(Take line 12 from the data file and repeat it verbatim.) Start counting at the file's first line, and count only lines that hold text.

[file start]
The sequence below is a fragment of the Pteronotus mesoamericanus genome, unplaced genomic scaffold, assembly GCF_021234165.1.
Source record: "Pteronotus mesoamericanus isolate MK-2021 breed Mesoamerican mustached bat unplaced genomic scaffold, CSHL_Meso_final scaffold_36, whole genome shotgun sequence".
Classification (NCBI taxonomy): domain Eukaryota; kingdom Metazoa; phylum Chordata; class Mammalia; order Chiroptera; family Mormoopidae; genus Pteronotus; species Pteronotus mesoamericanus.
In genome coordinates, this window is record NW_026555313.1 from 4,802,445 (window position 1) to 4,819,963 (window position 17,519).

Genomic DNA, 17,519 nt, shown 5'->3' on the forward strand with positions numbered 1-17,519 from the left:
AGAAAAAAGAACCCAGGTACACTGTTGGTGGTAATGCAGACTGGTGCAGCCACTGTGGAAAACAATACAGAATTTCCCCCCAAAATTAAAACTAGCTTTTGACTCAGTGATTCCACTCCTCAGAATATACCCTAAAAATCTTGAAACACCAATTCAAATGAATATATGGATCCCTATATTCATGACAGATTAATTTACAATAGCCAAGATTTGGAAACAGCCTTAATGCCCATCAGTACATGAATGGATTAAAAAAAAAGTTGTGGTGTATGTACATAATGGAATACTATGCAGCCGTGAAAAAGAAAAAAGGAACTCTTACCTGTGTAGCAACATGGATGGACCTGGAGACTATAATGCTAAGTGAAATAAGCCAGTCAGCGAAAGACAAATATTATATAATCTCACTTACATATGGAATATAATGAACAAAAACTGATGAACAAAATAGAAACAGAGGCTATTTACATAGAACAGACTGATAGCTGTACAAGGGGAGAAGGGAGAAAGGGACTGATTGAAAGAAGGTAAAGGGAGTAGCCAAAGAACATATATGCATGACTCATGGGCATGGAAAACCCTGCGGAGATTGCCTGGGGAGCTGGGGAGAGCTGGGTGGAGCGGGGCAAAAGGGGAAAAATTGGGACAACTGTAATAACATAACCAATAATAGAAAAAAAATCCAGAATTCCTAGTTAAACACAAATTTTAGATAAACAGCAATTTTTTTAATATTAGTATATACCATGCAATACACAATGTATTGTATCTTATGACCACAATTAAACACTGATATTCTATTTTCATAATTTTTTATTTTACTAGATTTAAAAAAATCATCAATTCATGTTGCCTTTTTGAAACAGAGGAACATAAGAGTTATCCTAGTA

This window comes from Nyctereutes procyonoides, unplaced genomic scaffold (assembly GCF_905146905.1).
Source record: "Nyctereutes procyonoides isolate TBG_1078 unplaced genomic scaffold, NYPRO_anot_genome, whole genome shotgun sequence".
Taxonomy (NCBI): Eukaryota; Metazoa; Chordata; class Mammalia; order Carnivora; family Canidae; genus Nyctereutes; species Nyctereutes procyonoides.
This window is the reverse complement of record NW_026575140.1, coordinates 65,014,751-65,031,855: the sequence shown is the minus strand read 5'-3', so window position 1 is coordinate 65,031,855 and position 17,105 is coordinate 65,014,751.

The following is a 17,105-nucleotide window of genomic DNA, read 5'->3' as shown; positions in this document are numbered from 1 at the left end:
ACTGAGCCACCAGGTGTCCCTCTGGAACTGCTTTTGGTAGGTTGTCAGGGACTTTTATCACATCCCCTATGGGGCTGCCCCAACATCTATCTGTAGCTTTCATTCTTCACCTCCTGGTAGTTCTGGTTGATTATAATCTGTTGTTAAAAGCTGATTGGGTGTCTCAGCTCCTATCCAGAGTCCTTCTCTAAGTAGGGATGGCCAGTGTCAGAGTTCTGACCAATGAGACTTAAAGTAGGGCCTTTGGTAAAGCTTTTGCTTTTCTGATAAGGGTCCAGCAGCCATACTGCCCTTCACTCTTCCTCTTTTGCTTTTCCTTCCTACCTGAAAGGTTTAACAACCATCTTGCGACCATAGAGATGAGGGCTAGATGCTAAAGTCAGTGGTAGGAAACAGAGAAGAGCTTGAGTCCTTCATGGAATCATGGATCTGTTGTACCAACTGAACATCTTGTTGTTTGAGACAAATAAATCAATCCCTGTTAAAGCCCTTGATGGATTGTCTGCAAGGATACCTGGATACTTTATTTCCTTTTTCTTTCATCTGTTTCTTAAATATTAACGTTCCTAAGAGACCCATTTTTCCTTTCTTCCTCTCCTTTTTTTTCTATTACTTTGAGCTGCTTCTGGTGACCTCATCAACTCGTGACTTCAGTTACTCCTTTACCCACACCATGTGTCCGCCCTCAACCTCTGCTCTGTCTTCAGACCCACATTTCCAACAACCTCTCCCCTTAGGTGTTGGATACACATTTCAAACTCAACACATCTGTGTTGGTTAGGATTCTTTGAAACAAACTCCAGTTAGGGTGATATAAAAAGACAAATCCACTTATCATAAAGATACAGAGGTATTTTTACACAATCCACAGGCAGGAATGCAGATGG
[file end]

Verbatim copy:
ACTGAGCCACCAGGTGTCCCTCTGGAACTGCTTTTGGTAGGTTGTCAGGGACTTTTATCACATCCCCTATGGGGCTGCCCCAACATCTATCTGTAGCTTTCATTCTTCACCTCCTGGTAGTTCTGGTTGATTATAATCTGTTGTTAAAAGCTGATTGGGTGTCTCAGCTCCTATCCAGAGTCCTTCTCTAAGTAGGGATGGCCAGTGTCAGAGTTCTGACCAATGAGACTTAAAGTAGGGCCTTTGGTAAAGCTTTTGCTTTTCTGATAAGGGTCCAGCAGCCATACTGCCCTTCACTCTTCCTCTTTTGCTTTTCCTTCCTACCTGAAAGGTTTAACAACCATCTTGCGACCATAGAGATGAGGGCTAGATGCTAAAGTCAGTGGTAGGAAACAGAGAAGAGCTTGAGTCCTTCATGGAATCATGGATCTGTTGTACCAACTGAACATCTTGTTGTTTGAGACAAATAAATCAATCCCTGTTAAAGCCCTTGATGGATTGTCTGCAAGGATACCTGGATACTTTATTTCCTTTTTCTTTCATCTGTTTCTTAAATATTAACGTTCCTAAGAGACCCATTTTTCCTTTCTTCCTCTCCTTTTTTTTCTATTACTTTGAGCTGCTTCTGGTGACCTCATCAACTCGTGACTTCAGTTACTCCTTTACCCACACCATGTGTCCGCCCTCAACCTCTGCTCTGTCTTCAGACCCACATTTCCAACAACCTCTCCCCTTAGGTGTTGGATACACATTTCAAACTCAACACATCTGTGTTGGTTAGGATTCTTTGAAACAAACTCCAGTTAGGGTGATATAAAAAGACAAATCCACTTATCATAAAGATACAGAGGTATTTTTACACAATCCACAGGCAGGAATGCAGATGG